Politics

Instant Opinion: ‘America, what the hell happens now?’


The Week’s daily round-up highlights the five best opinion pieces from across the British and international media, with excerpts from each.

1. Marina Hyde in The Guardian

on the end of optimism

OK, America, so what the hell happens now?

“Of course, the 2020 US presidential election situation is still very much developing, and by the time you read this, there could be a lot of hostages to fortune. Or even just hostages. Rule nothing out. Nothing, perhaps, except moral optimism. People used to say that irony died when Henry Kissinger won the Nobel peace prize – but the real victim was actually the Nobel peace prize. It’s hard not to think something of an order of magnitude is now true of the US presidency, which forever after this time will be seen as a job that a man of the character of Donald Trump was able to get. Maybe even twice – or as near as dammit.”

2. Stephen Collinson on CNN

on the president’s early intervention

Trump’s call to halt vote counts is his most brazen swipe at democracy yet

“President Donald Trump’s demand for vote counting to stop in an election that is still undecided may have been his most extreme and dangerous assault on the institutions of democracy yet in a presidency replete with them. Trump’s remarks essentially amounted to a demand for the legally cast votes of American citizens not to be recorded in a historic act of disenfranchisement. His rhetorical broadside was also notable because it came at a moment of huge tension in a deeply divided nation – a time when a president, even one whose political fate is in the process of being written – could be expected to call for calm.”

READ  Parliament has a ‘drink and drugs problem made worse by the high-pressure late-night sittings’, warns senior MP
3. Daniel Finkelstein in The Times

on what the results so far tell us

America’s political and cultural divide is widening

“Yet Donald Trump’s pretty robust electoral performance — and it is that, whatever the final result — is still striking. What it means is that you can say crass things, be obviously boastful, behave in an erratic fashion, be completely undignified, lose members of staff all the time and insult them as they leave, tweet eccentric rants using capital letters, get impeached and still be a competitive candidate to retain office. It is not that Trump’s voters fail to notice this behaviour, and some of them are embarrassed by it. But they feel that whatever he is, he is on their behalf. And that matters more to them than democratic and liberal norms.”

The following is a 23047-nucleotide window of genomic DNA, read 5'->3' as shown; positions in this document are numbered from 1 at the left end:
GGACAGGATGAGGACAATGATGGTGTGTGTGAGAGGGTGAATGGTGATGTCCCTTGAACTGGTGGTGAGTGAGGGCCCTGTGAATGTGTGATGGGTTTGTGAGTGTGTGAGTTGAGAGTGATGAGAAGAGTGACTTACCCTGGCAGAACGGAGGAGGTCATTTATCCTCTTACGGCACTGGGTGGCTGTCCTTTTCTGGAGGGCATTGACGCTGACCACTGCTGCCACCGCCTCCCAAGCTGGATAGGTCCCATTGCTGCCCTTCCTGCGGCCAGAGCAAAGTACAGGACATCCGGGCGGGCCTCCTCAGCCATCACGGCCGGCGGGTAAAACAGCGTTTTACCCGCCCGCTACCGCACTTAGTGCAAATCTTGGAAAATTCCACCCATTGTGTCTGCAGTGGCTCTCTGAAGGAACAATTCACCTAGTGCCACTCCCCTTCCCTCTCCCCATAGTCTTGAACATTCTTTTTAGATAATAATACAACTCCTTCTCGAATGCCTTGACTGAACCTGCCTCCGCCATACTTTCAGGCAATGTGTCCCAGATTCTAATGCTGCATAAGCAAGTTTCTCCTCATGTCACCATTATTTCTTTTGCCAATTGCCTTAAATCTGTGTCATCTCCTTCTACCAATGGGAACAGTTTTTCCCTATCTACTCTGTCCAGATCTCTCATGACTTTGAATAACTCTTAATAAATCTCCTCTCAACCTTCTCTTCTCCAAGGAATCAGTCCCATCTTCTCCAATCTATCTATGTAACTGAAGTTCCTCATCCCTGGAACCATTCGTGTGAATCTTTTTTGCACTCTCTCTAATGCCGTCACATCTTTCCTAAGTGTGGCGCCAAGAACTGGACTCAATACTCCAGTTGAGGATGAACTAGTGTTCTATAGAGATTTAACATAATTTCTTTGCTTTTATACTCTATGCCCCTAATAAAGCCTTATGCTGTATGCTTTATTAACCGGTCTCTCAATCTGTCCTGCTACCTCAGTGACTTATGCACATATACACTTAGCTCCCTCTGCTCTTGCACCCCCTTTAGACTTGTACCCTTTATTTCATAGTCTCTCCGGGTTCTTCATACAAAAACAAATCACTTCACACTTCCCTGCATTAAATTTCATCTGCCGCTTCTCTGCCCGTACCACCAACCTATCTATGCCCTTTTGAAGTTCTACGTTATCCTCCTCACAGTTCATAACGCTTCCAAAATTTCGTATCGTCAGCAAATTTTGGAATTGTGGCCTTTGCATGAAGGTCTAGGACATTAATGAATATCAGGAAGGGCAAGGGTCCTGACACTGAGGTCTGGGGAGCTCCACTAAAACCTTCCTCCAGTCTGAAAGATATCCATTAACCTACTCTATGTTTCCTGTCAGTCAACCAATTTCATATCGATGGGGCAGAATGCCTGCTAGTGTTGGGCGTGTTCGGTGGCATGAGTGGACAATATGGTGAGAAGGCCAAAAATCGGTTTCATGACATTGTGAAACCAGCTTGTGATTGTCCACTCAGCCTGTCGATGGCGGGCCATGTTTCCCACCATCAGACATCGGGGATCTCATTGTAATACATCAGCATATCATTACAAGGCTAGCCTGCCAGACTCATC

4. Janet Daley in The Daily Telegraph

on the Democrats failings

This worst possible US election outcome could very soon begin to look like civil war

“The trap for liberals and the Democratic party was that in attacking him and his character, they were also seen to be rejecting his economic solutions – and that made them appear to be indifferent to the desperation of rust belt America and the concerns of large numbers of struggling middle class people. What would have happened if the Democrats had shown more interest in those policies? Instead of insisting that everything that Trump was proposing had to be tainted by his repugnant behaviour – which will certainly become more egregious if he manages to win a second term – why couldn’t they ask themselves why his programme had so much appeal for precisely the sort of blue collar Americans that they used to regard as their own?”

READ  Jeremy Corbyn facing 10 resignations - could Labour leader be OUSTED over Brexit BETRAYAL?
5. Tom Peck in The Independent

on a lack of closure

America had the chance to draw a definitive line under Donald Trump’s presidency – and has turned it down

“If populism, authoritarianism, racism, vulgarity, misogyny and all the dismal rest of it slipped in through America’s back door four years ago, then that is how it will leave again. It has not been defenestrated. Its baggy suits and elongated ties are not strewn over the front lawn. If there is to be a separation, it will be an amicable one, and quite possibly only temporary. There may yet be no separation at all… Broad brush strokes were what was required. Clear and certain narratives. The rejection of all this should not have come down to the nitty gritty. Barack Obama called it the most important election of his lifetime. It was equally important it had a clear answer, but that did not happen.”



READ SOURCE

Leave a Reply